While it’s by no means universal, there’s a solid consensus in America that Donald J. Trump is doing a terrible job as president. But it’s not just that. On top of pursuing repulsive policies and botching his basic duties, Trump tends to make about a dozen unforced errors per week. You know, like when he called the White House “a real dump,” then accused Golf Magazine of being fake news for reporting the comment.
These Trumpian gaffes, which always seem to be without precedent, allow liberals and critics to indulge in their new favorite thought experiment: “Imagine if Obama did that.”
In point of fact, Obama rarely (if ever) did anything like this in office. Whatever you want to say about his politics, you have to admit he was polished — so polished that opponents were forced to attack him for laughably insignificant mistakes, like wearing a tan suit at a press conference or saluting with a cup of coffee in his hand. If Fox News could gin up an entire outrage cycle about this stuff, the thinking goes, then they’d have had a field day with Obama lying about a phone call from the head of the Boy Scouts. But, because it’s Trump who told that whopper, they turn a blind eye to the story.
Like a lot of the hypotheticals tossed around on Twitter by the anti-Trump crowd, it’s not entirely clear what we’re supposed to take away from the “Imagine if Obama” game. Yes, Obama was treated unfairly by the conservative press, and yes, it had a lot to do with race. Yes, Trump is a buffoon who can’t utter a public statement without stumbling ass-over-coif into the Freudian nightmare of his own psyche. There are double standards and a very different set of expectations in play. So what good does it do to envision Obama as incompetent when he wasn’t? As if to underscore the tedium and futility of such an exercise, we now have multiple Twitter accounts that do nothing else.
Luckily, the internet has a way of recycling useless clichés into amusing memes. While plenty of horrified Democrats are still earnestly imagining what would happen if Obama behaved like Trump, the rhetorical tic is slowly but surely becoming a point of mockery.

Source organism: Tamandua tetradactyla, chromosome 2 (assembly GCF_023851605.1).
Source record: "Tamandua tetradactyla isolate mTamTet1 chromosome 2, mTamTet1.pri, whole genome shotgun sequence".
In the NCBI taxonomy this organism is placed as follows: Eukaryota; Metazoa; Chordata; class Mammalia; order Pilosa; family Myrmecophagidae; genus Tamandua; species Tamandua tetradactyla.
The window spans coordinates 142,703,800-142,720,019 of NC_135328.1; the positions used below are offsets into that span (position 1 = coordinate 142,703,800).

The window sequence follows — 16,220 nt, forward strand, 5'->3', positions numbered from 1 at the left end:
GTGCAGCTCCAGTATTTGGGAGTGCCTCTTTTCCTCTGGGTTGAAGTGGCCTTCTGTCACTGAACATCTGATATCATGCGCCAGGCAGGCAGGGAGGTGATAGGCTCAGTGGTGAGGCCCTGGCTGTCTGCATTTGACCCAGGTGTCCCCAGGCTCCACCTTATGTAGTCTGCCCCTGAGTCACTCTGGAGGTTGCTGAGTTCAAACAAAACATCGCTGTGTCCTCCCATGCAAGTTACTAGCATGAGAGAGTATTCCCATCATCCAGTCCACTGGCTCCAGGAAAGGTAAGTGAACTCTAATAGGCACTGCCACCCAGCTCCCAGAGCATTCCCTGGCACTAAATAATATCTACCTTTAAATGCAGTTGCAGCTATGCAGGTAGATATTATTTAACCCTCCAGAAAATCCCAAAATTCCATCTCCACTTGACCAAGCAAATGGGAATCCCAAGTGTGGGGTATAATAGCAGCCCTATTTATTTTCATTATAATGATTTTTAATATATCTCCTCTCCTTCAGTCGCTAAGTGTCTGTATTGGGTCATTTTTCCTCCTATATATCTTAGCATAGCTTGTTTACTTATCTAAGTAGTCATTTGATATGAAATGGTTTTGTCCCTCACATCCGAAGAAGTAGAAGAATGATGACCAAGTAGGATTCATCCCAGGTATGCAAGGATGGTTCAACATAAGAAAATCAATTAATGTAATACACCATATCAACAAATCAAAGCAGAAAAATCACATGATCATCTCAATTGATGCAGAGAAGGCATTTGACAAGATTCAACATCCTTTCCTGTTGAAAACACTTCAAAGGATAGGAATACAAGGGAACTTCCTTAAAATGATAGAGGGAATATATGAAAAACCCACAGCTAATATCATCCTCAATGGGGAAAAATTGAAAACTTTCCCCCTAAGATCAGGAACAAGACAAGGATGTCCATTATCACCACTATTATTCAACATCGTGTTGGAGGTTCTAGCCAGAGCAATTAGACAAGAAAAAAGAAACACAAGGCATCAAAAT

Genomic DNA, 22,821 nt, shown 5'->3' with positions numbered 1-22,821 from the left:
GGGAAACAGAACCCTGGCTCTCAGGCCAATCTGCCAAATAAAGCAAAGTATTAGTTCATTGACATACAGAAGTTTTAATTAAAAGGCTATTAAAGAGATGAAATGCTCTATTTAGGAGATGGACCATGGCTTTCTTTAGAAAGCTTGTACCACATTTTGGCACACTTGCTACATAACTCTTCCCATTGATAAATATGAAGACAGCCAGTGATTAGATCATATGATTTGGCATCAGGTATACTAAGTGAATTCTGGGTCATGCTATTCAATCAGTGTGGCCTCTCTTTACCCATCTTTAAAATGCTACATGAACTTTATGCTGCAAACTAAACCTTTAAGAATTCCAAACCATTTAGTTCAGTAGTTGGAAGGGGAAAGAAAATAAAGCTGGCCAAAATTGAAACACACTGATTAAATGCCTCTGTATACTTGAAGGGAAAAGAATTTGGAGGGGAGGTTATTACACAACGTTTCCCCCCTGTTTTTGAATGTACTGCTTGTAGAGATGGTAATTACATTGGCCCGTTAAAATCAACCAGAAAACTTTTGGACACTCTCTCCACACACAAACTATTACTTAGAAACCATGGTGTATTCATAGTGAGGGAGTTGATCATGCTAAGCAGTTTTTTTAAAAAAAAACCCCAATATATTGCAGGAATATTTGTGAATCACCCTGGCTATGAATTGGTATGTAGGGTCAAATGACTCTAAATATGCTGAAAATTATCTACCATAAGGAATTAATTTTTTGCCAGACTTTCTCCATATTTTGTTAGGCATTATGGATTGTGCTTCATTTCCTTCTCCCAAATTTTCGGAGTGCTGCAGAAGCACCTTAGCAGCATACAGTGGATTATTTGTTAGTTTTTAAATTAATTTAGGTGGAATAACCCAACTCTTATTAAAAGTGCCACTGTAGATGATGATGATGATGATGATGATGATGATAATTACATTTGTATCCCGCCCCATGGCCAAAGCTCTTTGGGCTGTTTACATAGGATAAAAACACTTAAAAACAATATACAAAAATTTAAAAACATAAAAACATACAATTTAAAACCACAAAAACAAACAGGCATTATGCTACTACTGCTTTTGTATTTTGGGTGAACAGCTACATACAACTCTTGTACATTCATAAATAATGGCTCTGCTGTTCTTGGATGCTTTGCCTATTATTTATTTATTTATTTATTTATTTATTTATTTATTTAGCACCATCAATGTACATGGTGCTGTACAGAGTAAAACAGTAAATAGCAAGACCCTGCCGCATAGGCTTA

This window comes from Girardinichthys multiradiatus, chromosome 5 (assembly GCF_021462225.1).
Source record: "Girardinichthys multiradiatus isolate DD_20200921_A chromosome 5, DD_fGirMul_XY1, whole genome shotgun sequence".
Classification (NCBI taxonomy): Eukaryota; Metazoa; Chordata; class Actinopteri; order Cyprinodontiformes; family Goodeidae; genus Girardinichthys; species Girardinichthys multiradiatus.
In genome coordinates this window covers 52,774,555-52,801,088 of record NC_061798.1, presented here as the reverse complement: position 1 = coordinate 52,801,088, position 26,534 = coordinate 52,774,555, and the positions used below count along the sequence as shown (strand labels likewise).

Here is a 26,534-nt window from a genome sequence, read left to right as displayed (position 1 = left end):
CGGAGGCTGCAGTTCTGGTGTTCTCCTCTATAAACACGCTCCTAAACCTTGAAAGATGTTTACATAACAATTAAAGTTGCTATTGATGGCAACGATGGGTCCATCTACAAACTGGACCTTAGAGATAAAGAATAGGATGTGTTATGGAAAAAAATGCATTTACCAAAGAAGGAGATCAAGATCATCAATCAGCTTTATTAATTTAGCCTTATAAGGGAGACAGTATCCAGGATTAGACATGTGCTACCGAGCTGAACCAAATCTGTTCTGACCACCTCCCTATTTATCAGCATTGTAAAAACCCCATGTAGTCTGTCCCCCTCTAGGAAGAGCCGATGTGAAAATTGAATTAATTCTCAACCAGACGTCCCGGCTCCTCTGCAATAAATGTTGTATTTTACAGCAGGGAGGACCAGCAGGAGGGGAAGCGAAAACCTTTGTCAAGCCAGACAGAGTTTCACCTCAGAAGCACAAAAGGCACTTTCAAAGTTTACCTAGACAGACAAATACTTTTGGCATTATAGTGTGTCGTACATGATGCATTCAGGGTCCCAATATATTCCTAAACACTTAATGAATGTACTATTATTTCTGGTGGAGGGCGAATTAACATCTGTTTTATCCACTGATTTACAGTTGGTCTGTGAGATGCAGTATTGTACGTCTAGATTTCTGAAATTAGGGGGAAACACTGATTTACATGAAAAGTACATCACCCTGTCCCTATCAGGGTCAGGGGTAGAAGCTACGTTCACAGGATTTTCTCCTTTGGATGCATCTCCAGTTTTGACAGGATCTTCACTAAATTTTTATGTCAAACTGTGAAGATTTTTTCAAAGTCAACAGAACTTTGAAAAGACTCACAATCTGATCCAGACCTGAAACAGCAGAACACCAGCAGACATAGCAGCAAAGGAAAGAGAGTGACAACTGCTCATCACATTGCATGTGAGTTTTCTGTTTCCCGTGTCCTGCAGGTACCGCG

The meme’s breakthrough came courtesy of a viral tweet by writer Eve L. Ewing, who suggested we stop casting Obama as Trump in favor of much cooler — though no less outlandish — fantasies about the 44th president. I think we can all get behind this idea.
Look, I miss Obama, too. It was thrilling to have a leader who was not just respected but openly admired around the world. I’ve been scrolling through the #ObamaDay hashtag — trending on the occasion of his 56th birthday — and reliving an era of prosperity that feels a lifetime ago. (It’s no coincidence that most posts include cuddly portraits by former White House photographer Pete Souza, who has lately made his Instagram account an instrument of Obama hagiography.) And I’ll probably choke up reading Ta-Nehisi Coates’ We Were Eight Years in Power.
The history is crucial, but the same can’t be said of our rosy nostalgia. Reflecting on what we had won’t halt the Trump agenda; recalling Obama’s poise gets us no closer to winning in 2018, 2020, and beyond. The “imagine if” game is another expression of the “I would’ve voted for him a third time” mentality. We need to move past Obama for the same reason we can’t: There will never be another like him.
That’s why the memeification of this concept is a heartening development: It means we are rejecting idle counterfactuals — like how Hillary or Bernie could theoretically have won the election — and dealing with reality instead. We needn’t imagine having a deranged, impulsive, bone-crushingly stupid commander-in-chief; we’ve got one. Our time may be better spent in trying to imagine what the hell he’s going to do next.